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AIDS Vaccines

There is momentum and promise in the search for an AIDS vaccine.

An effective preventive AIDS vaccine would teach the body how to prevent HIV infection. Vaccines are the most powerful public health tools available—and an AIDS vaccine would play a powerful role in ensuring the end to the AIDS epidemic.

While effective vaccines remain years away, there are more reasons for hope than ever before. Researchers are expanding on the result of a 2009 trial that showed, for the first time, that a vaccine can reduce the risk of HIV infection. They’re also pursuing groundbreaking research with other novel vaccine strategies, including broadly neutralizing antibodies that target a wide range of HIV strains. At the same time, there is also exciting work in efforts to understand if and how to cure HIV in people who are already infected. The timeline for this work is long and uncertain. Here, too, advocacy is needed to sustain momentum.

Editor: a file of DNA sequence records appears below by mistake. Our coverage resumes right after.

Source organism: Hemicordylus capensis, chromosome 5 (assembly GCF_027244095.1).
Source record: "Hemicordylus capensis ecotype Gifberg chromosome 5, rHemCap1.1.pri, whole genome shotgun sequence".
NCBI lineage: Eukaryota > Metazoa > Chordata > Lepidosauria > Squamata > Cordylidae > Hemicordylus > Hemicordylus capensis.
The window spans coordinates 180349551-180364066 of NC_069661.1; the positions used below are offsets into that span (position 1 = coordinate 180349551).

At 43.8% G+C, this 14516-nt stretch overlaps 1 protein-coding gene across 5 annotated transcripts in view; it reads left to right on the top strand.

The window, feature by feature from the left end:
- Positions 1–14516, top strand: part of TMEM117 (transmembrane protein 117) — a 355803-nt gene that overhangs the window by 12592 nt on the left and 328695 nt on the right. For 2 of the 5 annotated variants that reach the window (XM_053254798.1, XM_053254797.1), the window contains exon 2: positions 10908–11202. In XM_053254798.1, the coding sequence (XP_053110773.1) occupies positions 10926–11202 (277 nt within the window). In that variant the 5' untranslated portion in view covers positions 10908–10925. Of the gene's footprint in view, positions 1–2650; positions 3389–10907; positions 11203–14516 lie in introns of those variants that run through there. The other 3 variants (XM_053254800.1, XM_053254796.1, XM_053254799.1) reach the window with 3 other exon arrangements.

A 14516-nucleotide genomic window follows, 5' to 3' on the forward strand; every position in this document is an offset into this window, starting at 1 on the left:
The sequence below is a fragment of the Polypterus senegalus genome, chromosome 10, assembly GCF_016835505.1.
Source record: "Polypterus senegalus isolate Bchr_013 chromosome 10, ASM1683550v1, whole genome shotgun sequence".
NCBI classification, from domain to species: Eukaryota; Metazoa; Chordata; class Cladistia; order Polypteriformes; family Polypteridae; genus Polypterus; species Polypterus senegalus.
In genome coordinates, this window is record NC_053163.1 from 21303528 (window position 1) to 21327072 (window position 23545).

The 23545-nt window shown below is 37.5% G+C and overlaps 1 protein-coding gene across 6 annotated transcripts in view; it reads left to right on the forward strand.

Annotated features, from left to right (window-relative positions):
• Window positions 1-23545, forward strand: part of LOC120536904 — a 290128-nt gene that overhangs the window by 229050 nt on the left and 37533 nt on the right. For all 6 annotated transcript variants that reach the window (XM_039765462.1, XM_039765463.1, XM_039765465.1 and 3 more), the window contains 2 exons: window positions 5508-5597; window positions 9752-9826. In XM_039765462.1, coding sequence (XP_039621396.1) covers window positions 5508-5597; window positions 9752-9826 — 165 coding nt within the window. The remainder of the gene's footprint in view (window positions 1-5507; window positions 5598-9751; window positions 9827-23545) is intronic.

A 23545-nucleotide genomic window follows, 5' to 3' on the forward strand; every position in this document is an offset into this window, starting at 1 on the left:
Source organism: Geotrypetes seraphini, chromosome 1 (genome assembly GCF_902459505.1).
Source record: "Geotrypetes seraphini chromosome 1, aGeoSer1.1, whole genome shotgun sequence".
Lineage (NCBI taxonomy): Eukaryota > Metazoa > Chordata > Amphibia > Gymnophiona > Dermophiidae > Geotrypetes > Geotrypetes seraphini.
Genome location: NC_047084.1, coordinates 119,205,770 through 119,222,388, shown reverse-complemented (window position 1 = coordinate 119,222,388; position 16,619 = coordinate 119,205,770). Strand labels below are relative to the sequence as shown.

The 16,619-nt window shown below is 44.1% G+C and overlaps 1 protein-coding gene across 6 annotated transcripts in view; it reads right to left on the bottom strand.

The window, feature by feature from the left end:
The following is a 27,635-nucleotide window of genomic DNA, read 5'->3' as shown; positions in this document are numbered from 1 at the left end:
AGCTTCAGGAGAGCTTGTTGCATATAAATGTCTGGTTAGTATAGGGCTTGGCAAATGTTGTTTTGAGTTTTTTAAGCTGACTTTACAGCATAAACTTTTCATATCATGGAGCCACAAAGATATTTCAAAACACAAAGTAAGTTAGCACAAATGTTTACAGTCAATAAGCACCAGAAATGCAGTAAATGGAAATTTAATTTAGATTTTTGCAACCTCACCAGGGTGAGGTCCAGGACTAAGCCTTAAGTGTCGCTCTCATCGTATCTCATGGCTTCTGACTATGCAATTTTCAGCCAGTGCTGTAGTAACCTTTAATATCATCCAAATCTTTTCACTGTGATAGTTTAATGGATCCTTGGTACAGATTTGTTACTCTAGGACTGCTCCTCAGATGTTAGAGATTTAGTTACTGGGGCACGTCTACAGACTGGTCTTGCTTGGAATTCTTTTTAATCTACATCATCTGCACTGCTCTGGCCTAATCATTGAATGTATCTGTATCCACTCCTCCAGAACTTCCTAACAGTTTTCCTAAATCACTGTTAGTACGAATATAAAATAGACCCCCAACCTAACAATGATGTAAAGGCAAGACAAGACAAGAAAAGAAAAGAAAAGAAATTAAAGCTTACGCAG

Today’s momentum depends on sustained funding. Policy makers and funders around the world must have the courage to sustain vital AIDS vaccine research for years to come, and advocates must keep the pressure on them to maintain their commitments.

Key Update

New AIDS vaccine advocacy materials and tools now available for HIV Vaccine Awareness Day in 2015.

May 13, 2015
AVAC
What We're Reading

Recent discoveries are spurring a renaissance in HIV vaccine research and development.

May 1, 2015
The Scientist

In this webinar, Dr. Sarah Schlesinger of Rockefeller University provided an overview of "passive immunization"—a scientific term for an expanding area of research highly relevant to treatment, prevention and cure work. She also spoke of her research into broadly neutralizing antibodies, describing the work she and her colleagues have recently published. This webinar was just one in our year-long series, HIV Prevention on the Line.

April 21, 2015
AVAC

Bill Gates expressed that an HIV vaccine (and cure) will become a reality within 15 years. Although there are signs of progress on both fronts, the Treatment Action Group believes that existing challenges—such as funding and regulatory pathways—cannot be underestimated.

April 14, 2015
The Body

Richard Jefferys summarizes and explains new research appearing in Nature on infusing human subjects with broadly neutralizing antibodies for therapeutic and preventive use.

April 10, 2015
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